Development is a walk in the park...
Renovated at a cost of $2.4m, Forodhani is an example of how conservation can help alleviate poverty, writes Fred Oluoch
Sandwiched between the historic Stone Town and the Indian Ocean, Forodhani Park in Zanzibar is an excellent blend of old and new.
The park was rehabilitated recently by the Aga Khan Trust for Culture at a cost of $2.4 million.
It is now a good blend of modernity and history. The success is hinged on the historical houses and cultures that are Zanzibar’s main attraction.
Ever since Arab traders arrived on the island using monsoon winds in the 8th century, the island has been a hub of commerce and culture — a melting pot of African, Arab, Indian and European influences.
Most of the houses were built in the 19th century when Zanzibar was one of the most important trading centres in the Indian Ocean region.
Now the enhanced aesthetics of Forodhani Park will boost tourism, the backbone of Zanzibar’s economy.
The opening of the park coincided with the advent of the tourism high season that begins in August.
Forodhani Park lies at the foot of the Old Fort — also known as Ngome Kongwe — and the former palace of the sultans, which was also used by European colonialists. It is now the Beit El-Ajaib National Museum.
In the old days, the park hosted the main port and was a landing point for former sultans of Zanzibar. It has remained a central meeting place for leisure and entertainment.
More exciting to local people is the fact that the park will provide many employment opportunities not only to those in charge of its maintainance but also those who engage in small businesses such as food vending.
They will be catalysts of social, cultural and economic development of the area.
Already, some 75 vendors have been registered and trained in hygiene and customer service, bringing more people into the formal economy.
They are expected to boost their earnings fourfold.
While opening the revamped park, President Amani Abeid Karume said it was important to Zanzibar not only for its aesthetic beauty but also for its impact on the country’s growth and poverty reduction plans.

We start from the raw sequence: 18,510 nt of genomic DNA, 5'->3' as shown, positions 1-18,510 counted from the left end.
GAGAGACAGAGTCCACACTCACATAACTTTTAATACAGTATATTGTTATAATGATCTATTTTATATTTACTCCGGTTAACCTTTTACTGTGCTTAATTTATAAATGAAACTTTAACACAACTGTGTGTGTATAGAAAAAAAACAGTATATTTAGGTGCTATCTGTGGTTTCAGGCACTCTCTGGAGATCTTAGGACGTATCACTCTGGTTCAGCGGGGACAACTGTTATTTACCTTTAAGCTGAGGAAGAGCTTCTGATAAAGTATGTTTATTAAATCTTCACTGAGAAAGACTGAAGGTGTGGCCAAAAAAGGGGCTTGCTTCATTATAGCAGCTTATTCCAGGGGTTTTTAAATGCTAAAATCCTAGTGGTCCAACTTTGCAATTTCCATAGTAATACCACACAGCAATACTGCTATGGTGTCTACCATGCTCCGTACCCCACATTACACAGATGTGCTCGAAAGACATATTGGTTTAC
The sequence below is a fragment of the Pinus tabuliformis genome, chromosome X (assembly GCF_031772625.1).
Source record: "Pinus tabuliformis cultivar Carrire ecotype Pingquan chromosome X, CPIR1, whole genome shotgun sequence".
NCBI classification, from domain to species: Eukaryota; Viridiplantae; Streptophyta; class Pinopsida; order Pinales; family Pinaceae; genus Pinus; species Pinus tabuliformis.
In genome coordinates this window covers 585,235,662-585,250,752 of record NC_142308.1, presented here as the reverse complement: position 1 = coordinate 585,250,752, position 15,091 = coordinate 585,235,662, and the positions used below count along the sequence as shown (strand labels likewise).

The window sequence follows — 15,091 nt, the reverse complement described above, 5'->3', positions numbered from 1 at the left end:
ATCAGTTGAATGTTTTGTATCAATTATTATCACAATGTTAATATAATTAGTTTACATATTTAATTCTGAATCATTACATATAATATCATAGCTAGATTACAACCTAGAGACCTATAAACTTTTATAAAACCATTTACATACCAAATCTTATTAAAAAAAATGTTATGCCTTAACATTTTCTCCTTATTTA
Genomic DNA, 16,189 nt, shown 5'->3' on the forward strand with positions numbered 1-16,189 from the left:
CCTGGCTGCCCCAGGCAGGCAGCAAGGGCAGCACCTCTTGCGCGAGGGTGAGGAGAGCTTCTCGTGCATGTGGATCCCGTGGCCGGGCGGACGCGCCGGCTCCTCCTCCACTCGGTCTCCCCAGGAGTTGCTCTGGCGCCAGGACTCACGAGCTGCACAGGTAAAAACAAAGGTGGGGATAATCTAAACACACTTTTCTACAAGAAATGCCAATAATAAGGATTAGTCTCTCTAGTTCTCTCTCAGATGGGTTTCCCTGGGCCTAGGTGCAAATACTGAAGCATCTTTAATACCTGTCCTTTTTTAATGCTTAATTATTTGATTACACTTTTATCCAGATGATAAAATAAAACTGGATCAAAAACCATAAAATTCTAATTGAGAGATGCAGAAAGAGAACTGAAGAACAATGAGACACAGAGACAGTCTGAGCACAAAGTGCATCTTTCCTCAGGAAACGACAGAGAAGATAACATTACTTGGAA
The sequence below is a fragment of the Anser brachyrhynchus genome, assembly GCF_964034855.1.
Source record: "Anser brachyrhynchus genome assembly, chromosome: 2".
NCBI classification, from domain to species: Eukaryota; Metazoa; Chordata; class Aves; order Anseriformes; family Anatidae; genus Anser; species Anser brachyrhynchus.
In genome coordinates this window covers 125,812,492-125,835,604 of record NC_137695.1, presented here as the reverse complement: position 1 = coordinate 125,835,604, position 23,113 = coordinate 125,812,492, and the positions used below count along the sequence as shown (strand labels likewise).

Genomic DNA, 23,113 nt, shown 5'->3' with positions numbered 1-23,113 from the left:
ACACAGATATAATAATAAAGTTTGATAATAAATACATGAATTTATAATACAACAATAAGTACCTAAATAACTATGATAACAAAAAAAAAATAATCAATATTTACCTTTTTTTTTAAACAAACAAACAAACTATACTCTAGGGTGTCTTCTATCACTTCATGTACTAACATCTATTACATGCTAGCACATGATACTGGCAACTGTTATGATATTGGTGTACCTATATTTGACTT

The supply chain has also been expanded, with each vendor dealing with at least four suppliers.
The idea is to demonstrate that if countries invest more in cultural programmes, the ripple effects will improve lives and alleviate poverty.
Restoration of the park goes hand in hand with expanded micro-credit facilities to vendors and other small scale enterprises.
The Aga Khan announced that the micro-financing institutions of the Aga Khan Development Network recently launched a programme in Zanzibar that will extend some 1,000 loans in the coming year, totalling $500,000.
He said his interest in Zanzibar goes back beyond his own lifetime. “My grandfather helped build schools here a century ago.
“Our Aga Khan Development Network and its precedent institutions have been operating hospitals and clinics here for over 50 years. Community health programmes, early childhood education and programmes to strengthen civil society continue to be important areas of emphasis,” he said.
As part of its multi-sectoral programme that involves health, education and culture, the Trust will spend $40-50,000 annually to maintain the park.
In addition, repair of the entire 315 metre seawall is going on and will cost $600,000.
The project will prevent the sea from encroaching the Forodhani shoreline and will also protect the Stone Town.
The Trust has also worked with the government and international partners — such as the government of Sweden and the Ford Foundation — to provide workshops on conservation and traditional construction methods for craftsmen, building professionals and government officers.
Other countries where the Trust has restored and rehabilitated public spaces and historic buildings to spur social, economic and cultural development are Egypt, Kenya, India, Mali, Pakistan and Tajikistan.
The aim is to enable the rehabilitated public places to sustain themselves in the long run.
In Cairo, the Trust’s construction of a 35-hectare park on top of a rubble dump in the poorest part of the Historic City now draws 1.5 million visitors a year, employs over 1,000 people and pays for its own upkeep.
The project's impact has since extended to revitalisation of the entire district adjacent to the park.
In Delhi, the gardens of Humayun’s Tomb — an overgrown, rundown and underused green space — were restored to their original Mughal splendour.
Now, they generate more than enough funds for their maintenance.